Sheppard certainly fits the definition of an expert. For more than a decade, she’s made reducing bird collision death her professional mission. Her experience as an ornithologist with a doctorate from Cornell and the former director of bird programs at Bronx Zoo give Sheppard credibility on the science. Her efforts at the American Bird Conservancy have elevated that organization’s Bird Collisions Campaign into a national clearinghouse for research, advice and activism.
“I love birds and I like to solve problems, which is what makes this a perfect job for me,” Sheppard says.
In 2009, Sheppard worked with the Powdermill Nature Reserve in Pennsylvania to construct a bird collision tunnel that would systematically test the way various species responded to different bird-friendly glass designs. That tunnel, together with a second one recently installed at the Bronx Zoo in New York, have now tested products from 20 glass fabricators, according to Sheppard. They’ve found that as many as 94 percent of birds would fly toward a conventional window when given the choice between the conventional window, and one with ceramic patterns, or frits, on the outer pane of the window. (Lest you worry: The tunnels are fitted with transparent nets to protect the test subjects from smacking into the glass.)
Sheppard and her team also found that the patterns should follow a “two-by-four rule.” To signal to birds that they should avoid the windows, the unobstructed view must be less than two inches high or less than four inches wide because that happens to be the width and height that most migratory songbirds view as a safe passage.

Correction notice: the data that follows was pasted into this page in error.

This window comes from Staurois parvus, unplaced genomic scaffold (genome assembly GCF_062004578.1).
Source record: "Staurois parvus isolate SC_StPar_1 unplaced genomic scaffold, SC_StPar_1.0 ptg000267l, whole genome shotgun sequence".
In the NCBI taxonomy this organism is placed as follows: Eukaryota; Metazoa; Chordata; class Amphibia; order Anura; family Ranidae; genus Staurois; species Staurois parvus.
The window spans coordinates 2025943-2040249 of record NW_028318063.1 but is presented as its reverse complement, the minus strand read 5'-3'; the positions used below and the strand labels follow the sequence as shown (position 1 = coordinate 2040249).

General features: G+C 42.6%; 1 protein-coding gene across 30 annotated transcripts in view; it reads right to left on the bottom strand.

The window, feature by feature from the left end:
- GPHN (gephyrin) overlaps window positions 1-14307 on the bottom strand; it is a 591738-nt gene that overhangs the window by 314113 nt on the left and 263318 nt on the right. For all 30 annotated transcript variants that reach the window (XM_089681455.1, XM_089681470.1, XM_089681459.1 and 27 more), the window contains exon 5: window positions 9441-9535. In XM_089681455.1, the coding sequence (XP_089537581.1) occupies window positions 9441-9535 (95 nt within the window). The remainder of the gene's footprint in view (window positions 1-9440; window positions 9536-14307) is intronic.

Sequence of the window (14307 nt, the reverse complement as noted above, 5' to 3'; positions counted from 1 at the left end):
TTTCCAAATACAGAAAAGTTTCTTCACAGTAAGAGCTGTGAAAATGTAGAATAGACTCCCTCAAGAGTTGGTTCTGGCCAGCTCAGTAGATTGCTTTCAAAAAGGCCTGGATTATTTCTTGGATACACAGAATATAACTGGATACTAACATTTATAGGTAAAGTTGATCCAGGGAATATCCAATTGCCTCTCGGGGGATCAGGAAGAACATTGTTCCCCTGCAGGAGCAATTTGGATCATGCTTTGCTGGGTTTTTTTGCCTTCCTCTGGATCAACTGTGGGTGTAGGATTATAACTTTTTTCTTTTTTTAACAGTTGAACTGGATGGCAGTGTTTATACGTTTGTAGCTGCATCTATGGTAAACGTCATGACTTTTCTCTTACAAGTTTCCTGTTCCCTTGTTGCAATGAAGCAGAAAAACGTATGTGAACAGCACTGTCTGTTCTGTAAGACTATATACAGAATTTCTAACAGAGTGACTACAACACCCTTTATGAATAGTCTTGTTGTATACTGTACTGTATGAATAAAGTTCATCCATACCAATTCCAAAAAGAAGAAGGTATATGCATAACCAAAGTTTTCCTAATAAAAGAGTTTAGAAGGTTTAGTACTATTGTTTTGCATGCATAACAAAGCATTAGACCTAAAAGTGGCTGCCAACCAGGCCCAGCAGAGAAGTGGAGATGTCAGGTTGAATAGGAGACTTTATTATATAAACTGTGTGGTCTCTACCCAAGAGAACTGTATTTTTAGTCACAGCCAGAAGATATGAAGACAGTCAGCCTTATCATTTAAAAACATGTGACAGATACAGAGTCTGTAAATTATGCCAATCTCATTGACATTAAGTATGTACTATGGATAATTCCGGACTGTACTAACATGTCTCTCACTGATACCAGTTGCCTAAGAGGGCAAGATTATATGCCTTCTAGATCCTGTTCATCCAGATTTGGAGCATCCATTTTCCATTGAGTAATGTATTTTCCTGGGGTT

Sheppard advocates approaches that go beyond bird-safe glass. A 60-page Bird-Friendly Design guide published by the Conservancy suggests that architects mask windows with netting, grilles, shutters and screens where possible. The LEED Pilot Credit, which she helped author, restricts exterior lighting (lights often draw birds toward buildings), and includes a complex formula to lower the “threat level” by discouraging uninterrupted walls of plain, unobstructed glass, especially on lower floors where trees are more likely to be reflected.
Now, a major focus for Sheppard and for allies at the Audubon Society is codes and legislation. In 2011, over the objection of some developers, San Francisco became the first city to adopt Bird Safe Building Standards.
“San Francisco hasn’t died [as a result of the new ordinance],” Sheppard quips. “They haven’t exactly had a slowdown in building.”
Ordinances or building standards are now in place in Cook County, Ill., San Jose, Calif., and the state of Minnesota, among other places. Federal legislation has been introduced by Sen. Cory Booker, D-N.J., and Rep. Mike Quigley, D-Ill.
Much of the legislation is modeled on the LEED Pilot Credit. For all practical purposes, the credit has become the most widely used standard for bird-safe design n jurisdictions without bird-friendly legislation. One example: the Kendeda Building.
“We did use the LEED pilot credit as a guideline,” Gassman says. “It is one of the few resources out there that suggests strategies for avoiding bird collisions.”
Bird safety not as difficult as expected